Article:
Review: “Sweeney Todd” in a Working Pie Shop

sweeney todd

It would be easy to read too much into Tooting Arts Club’s idea to stage Sweeney Todd: The Demon Barber of Fleet Street in a working pie and mash shop. The musical horror story hinges on the victims of a homicidal barber being grinded into meat pies; by supping greedily at our banquettes, are we, the dining audience, somehow complicit in Todd’s heinous acts? Are we being encouraged to reflect on our own participation in the man-devouring-man machinations of society?

In truth, for the most part, it’s just a lark. Stephen Sondheim’s Sweeney Todd is a show easily bogged down in a mire of self-seriousness; here’s a wild romp of a treatment that brings the story closer to its tatty origins as a penny dreadful and (as Sondheim first encountered it) a laugh-aplenty pub comedy. As with the wholesome pre-show pies on offer (there is also a vegetarian option), this Sweeney Todd washes down relatively easy.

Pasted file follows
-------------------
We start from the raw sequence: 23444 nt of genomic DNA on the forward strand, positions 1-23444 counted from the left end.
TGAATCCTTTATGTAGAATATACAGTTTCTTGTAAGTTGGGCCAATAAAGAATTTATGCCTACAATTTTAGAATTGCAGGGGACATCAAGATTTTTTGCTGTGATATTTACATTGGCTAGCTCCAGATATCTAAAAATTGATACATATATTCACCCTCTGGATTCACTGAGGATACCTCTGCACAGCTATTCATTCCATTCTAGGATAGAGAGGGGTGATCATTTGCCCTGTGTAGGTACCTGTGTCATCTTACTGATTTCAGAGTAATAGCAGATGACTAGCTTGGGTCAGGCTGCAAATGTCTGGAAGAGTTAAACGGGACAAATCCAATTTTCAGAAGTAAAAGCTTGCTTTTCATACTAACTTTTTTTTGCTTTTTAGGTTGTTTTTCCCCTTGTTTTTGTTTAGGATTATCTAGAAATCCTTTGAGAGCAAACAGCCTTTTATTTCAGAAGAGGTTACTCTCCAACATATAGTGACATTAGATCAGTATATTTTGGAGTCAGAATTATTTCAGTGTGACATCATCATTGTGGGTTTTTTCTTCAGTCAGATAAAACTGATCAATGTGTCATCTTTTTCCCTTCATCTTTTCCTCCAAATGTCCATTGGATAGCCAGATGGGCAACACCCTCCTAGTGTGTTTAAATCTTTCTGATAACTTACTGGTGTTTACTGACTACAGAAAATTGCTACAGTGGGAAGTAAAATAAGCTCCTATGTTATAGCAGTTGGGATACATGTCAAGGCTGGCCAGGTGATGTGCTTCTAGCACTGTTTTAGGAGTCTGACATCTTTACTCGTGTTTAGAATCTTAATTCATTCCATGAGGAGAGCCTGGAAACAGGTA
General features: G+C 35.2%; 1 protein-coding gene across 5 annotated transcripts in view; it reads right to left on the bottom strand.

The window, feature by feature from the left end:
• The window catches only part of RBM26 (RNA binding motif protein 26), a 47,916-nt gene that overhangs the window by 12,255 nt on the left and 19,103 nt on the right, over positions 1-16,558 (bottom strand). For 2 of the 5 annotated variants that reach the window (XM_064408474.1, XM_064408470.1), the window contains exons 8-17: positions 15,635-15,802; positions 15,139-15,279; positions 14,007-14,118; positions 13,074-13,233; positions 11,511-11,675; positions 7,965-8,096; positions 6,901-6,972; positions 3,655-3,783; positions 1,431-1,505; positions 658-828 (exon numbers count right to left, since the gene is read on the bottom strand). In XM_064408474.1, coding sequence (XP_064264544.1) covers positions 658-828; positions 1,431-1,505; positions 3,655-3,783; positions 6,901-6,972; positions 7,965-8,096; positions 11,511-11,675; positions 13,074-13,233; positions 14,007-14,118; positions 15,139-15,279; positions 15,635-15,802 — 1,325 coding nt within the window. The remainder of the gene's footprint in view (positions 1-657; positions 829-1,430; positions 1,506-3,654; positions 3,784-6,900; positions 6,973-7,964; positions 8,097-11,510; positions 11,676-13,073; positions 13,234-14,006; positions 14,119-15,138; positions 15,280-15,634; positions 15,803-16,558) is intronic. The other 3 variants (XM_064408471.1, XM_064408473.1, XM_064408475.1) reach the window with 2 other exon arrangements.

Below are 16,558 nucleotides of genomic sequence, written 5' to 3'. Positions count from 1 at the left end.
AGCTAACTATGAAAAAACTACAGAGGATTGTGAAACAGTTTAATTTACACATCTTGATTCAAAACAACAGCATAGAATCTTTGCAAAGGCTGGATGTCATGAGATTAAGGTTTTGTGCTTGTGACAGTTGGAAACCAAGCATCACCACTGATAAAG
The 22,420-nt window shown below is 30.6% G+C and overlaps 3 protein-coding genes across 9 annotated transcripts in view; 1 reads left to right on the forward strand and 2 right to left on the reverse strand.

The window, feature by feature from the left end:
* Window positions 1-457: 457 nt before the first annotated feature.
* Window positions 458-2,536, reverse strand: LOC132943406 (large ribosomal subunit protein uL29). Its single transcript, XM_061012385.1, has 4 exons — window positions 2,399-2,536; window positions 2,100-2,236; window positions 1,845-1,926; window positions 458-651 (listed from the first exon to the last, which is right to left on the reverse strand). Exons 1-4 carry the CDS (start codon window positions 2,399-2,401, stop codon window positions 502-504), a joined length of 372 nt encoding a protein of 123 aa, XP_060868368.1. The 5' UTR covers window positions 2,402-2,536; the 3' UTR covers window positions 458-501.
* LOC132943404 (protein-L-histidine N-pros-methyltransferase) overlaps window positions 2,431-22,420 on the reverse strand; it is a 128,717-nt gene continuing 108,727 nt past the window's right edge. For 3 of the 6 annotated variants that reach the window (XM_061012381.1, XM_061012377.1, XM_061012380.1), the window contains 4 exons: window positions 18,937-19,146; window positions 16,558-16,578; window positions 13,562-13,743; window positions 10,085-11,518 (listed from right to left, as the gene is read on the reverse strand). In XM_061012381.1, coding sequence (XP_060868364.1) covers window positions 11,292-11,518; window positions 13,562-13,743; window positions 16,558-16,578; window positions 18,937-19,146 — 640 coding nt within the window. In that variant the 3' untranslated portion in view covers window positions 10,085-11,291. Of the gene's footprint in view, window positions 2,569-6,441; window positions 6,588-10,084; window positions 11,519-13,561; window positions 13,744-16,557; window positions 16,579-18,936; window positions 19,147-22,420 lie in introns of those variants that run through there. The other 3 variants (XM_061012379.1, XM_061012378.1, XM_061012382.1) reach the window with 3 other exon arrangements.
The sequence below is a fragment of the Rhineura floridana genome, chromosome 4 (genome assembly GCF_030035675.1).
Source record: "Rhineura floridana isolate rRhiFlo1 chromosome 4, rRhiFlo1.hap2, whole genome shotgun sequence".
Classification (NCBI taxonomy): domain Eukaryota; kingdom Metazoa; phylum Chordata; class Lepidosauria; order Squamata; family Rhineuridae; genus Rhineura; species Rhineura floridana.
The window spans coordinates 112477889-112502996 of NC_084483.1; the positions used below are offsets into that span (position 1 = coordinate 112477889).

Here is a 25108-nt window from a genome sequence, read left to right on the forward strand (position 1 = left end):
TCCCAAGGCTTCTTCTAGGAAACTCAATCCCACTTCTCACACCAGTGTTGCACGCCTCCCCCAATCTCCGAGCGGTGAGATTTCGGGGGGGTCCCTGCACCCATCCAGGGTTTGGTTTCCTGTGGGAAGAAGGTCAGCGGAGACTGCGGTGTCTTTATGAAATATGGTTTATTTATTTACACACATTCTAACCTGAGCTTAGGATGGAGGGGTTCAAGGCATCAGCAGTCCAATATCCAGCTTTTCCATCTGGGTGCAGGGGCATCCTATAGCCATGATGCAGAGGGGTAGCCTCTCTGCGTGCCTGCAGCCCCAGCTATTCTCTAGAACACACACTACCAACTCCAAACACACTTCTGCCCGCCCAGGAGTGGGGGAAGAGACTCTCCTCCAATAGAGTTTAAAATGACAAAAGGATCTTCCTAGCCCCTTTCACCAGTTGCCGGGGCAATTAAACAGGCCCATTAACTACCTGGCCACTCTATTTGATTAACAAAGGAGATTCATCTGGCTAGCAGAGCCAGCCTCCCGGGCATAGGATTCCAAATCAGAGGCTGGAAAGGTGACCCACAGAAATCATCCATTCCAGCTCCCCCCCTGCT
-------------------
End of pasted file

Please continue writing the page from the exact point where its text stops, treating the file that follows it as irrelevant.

Still, it’s hardly the stuff of dinner theatre. In the story, a former barber (Jeremy Secomb) slinks into 19th-century London after a long undeserved imprisonment, hell-bent on revenge and calling himself ‘Sweeney Todd’. Partnering with his former landlady, the slatternly Mrs. Nellie Lovett (a twistedly effervescent Siobhán McCarthy), he is reunited with his barber’s razors—which appear to him to be gleaming with impatience—and soon goes about his dastardly, deadly business.

To read the full review, visit Paste.

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